Brar says trees fascinate him. He cites literature which places trees in high regard. He believes humans can learn much from trees.
“We get more than just oxygen and shade from trees,” he said.
While in India he developed 50 articles on 50 different trees, discussing the various beneficial uses of trees from herbal medicine to the creation of musical instruments. Those articles were translated into Punjabi and used to educate local residents on the benefits of trees.
Because of population pressures in the Indian state of Punjab, trees were being cut down to make room for people and agriculture.
“It’s the same in the cities here,” he said. “We build new homes and cut away the trees.”
According to Brar, there is a germplasm bank within PAU that hopes to build on the population of various tree species.
“It’s just a small step to encourage the growth of these tree species,” he said.
Communicating with growers
One of Brar’s hobbies while in college in India was acting. This exposed him to various forms of communication, which piqued his interest and desire to help communicate with farmers.
While at PAU he and a friend discussed their interest in interviewing successful growers. They went on to interview 20 successful growers about innovations they used to increase the size of their operations and improve yields.
“This was an incredible learning experience,” he said
This led to a weekly column in a local newspaper and the understanding that PAU’s own cooperative extension service would become an important link for growers in the region to obtain the latest information to help them with their crops.
Through his work in India, and now with the UCCE, Brar believes that by seeking out the early innovators of various technologies and agricultural practices, and by working with them to achieve greater success with it, he can expand the adoption rate of better technologies and agronomic practices throughout the farming community.
“Through this kind of communication, if the farmer is doing good things you can share this and increase the adoption rate of that technology,” he said.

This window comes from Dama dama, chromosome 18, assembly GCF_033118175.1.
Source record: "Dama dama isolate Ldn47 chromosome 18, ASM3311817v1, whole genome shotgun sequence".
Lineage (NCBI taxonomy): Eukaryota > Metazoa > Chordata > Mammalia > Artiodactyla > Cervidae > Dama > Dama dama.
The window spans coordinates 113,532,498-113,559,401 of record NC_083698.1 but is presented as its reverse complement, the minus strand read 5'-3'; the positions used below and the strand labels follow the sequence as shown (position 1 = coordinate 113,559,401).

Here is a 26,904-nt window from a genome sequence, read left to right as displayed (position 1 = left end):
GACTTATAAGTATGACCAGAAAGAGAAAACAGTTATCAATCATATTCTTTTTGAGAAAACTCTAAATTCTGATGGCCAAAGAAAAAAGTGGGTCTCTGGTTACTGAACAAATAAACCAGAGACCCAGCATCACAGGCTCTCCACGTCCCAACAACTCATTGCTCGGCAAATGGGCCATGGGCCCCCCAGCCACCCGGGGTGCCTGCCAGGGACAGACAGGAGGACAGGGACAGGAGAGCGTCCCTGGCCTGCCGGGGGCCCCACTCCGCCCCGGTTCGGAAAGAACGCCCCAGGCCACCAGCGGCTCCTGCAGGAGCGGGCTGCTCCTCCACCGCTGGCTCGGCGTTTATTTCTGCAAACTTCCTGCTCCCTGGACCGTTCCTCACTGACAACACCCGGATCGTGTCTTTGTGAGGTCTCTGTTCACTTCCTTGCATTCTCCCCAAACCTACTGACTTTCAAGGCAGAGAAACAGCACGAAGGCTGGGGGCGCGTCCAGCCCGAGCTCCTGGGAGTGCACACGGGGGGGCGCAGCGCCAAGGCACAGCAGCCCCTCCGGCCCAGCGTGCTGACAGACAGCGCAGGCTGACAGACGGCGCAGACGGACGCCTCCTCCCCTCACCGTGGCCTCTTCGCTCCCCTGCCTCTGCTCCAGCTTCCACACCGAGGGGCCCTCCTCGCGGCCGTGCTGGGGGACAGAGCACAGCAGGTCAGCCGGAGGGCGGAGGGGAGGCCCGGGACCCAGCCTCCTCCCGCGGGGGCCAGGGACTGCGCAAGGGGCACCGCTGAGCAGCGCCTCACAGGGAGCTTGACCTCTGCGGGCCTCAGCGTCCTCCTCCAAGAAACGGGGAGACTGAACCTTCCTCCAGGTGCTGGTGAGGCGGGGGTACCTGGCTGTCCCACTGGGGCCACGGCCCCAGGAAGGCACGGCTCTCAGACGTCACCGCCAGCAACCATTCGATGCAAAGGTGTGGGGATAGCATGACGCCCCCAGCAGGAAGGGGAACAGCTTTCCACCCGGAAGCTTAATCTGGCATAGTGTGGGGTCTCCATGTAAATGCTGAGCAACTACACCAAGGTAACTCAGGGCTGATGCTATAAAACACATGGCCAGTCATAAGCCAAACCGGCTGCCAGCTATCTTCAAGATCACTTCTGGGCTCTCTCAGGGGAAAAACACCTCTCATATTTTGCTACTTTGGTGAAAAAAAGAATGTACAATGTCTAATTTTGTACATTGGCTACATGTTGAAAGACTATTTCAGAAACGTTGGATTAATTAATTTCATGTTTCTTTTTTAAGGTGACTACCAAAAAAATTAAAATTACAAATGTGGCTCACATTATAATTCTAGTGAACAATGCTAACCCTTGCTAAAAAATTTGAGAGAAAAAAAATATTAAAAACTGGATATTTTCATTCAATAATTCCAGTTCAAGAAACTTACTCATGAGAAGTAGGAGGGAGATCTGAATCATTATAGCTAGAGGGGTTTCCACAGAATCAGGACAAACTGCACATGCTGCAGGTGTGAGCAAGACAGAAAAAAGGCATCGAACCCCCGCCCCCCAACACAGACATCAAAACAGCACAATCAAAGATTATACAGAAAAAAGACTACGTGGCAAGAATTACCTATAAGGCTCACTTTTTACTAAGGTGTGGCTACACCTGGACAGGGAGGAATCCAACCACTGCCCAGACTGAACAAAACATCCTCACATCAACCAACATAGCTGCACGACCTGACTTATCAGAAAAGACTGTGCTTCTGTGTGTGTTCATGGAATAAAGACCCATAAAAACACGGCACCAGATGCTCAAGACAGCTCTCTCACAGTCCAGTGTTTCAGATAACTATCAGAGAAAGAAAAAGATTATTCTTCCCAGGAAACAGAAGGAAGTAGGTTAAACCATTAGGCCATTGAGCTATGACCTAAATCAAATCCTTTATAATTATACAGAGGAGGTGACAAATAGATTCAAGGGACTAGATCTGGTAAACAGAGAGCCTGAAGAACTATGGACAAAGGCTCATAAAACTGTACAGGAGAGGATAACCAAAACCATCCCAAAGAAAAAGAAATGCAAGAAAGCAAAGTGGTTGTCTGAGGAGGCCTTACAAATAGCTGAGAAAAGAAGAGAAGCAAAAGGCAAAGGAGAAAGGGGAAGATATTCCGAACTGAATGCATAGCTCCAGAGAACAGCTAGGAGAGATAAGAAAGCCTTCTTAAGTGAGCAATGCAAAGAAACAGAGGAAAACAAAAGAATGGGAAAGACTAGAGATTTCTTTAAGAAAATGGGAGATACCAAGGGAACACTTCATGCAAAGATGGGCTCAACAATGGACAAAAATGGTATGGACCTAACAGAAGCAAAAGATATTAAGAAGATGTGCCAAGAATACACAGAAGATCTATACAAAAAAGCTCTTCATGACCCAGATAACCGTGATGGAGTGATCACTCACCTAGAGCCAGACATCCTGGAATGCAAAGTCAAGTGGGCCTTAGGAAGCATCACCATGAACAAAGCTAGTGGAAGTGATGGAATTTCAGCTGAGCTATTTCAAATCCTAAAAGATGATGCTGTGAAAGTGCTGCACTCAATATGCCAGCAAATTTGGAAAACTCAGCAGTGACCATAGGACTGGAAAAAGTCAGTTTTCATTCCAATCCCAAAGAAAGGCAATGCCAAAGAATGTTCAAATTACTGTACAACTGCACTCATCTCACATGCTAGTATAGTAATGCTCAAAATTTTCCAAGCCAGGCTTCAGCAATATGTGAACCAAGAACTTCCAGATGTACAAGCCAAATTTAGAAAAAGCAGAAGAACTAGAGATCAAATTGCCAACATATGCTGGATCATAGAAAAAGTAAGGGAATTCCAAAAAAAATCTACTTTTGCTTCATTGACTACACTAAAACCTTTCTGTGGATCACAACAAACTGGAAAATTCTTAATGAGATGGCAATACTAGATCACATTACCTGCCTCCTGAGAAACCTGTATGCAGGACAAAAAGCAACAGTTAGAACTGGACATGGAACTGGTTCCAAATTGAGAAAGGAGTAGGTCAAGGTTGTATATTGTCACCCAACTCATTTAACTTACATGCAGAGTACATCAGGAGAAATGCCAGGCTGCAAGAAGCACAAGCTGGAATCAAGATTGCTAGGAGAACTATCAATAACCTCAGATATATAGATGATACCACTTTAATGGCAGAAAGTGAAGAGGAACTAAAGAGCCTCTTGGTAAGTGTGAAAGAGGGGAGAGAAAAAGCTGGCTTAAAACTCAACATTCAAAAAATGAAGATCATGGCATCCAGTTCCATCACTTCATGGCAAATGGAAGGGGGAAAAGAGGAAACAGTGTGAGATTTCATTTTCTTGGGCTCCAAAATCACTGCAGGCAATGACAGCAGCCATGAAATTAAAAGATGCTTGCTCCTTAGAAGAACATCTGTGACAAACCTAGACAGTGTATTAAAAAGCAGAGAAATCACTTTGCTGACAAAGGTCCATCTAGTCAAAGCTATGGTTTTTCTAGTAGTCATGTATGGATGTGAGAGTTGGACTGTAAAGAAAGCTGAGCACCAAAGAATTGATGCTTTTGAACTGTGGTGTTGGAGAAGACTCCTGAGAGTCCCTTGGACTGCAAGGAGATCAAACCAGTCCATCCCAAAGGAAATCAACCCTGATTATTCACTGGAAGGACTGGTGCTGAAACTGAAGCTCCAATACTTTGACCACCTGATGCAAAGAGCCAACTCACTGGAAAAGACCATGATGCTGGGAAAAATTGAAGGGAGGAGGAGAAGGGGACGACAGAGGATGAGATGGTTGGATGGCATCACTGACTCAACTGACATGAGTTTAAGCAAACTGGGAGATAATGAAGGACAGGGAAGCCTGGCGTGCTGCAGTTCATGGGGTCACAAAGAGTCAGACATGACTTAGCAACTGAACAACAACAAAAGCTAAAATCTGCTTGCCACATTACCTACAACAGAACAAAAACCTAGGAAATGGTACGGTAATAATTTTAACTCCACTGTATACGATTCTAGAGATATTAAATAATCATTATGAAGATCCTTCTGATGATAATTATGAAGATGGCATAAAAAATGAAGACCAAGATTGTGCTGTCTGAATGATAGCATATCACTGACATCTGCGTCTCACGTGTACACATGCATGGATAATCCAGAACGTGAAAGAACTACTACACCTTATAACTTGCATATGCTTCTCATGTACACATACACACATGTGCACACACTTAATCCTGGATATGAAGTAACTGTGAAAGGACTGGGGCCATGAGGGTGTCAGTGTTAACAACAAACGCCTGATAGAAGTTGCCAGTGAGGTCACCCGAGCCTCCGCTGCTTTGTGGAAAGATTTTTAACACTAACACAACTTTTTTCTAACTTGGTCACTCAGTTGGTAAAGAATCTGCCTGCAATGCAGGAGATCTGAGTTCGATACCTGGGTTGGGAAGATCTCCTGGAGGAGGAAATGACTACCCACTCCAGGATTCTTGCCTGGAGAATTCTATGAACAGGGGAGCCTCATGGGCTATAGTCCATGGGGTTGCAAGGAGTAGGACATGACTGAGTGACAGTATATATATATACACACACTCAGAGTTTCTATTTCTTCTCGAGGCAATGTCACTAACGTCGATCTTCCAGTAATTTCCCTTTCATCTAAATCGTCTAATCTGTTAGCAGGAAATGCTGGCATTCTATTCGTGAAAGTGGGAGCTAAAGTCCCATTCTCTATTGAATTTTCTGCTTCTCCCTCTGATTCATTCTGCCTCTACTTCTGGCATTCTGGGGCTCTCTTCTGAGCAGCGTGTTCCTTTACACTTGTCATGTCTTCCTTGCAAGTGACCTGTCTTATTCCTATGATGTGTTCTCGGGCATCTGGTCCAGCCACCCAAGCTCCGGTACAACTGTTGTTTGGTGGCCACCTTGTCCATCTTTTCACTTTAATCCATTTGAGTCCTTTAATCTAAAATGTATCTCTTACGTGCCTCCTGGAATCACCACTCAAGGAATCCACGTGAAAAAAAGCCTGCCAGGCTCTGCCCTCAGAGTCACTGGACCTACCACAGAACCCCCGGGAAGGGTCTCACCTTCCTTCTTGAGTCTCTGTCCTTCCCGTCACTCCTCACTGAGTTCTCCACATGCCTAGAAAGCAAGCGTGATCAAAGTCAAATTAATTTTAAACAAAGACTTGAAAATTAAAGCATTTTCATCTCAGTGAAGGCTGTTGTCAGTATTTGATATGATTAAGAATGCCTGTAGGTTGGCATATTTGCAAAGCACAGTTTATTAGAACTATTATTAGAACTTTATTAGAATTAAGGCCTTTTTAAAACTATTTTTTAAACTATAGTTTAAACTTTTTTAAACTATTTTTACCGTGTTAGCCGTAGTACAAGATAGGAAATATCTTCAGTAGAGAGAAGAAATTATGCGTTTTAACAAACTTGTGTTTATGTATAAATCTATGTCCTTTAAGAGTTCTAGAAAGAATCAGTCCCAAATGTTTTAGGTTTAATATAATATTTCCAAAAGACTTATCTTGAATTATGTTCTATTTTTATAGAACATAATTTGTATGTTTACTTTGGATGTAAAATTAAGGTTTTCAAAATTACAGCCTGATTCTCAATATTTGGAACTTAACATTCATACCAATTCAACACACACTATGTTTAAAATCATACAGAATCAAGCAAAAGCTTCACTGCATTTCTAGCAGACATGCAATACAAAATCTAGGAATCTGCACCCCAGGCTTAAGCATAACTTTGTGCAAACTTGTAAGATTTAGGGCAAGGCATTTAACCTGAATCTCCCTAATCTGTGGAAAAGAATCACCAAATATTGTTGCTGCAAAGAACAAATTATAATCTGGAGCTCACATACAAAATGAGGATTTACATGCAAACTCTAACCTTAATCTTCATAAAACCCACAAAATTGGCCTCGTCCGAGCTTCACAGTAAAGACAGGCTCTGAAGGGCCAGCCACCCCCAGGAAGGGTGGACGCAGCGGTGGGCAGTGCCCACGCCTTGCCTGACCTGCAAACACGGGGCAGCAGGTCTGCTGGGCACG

Much of what he saw in northern India with the advancement of technologies and agricultural practices mirrors what is happening today in California. More intensive farming and the use of fertilizers and ag chemicals carries with it unintended consequences and challenges.
According to Brar, insecticide resistance issues, human and plant disease, poor regulations and understanding of them all are some of the challenges faced in Punjab. He believes these challenges may exist in the United States.
“We can speculate on the impacts of intensive agriculture,” he said. “But I think we can still realize benefits from intensive agriculture with regulations and enforcement.”
Other issues Punjabi farmers experienced that are evident in California include depleted water sources and water contamination. Brar hopes to have a positive impact there too. For instance, he says, “you can reduce nitrogen use in your orchard if you already have increased nitrogen in your well water.”
One of the global challenges that excites Brar is the idea of feeding a growing world population without increasing the land space dedicated to agriculture.
“We cannot bring more land into agriculture,” he said. “We have a tremendous opportunity to produce more from the land we are already using.”
He continued: “As a researcher, making connections with the developing world is something I look forward to.”
It is that desire to communicate with growers and others that drives Brar.
“This is what led me to take this job,” he said. “There are growers out there who need to be educated, and my goal is to come up with multiple means to reach them.”
Growers who want to work with Brar on trials, or who need to reach him regarding issues in their orchards can contact him at (559) 241-7526 or via email at firstname.lastname@example.org.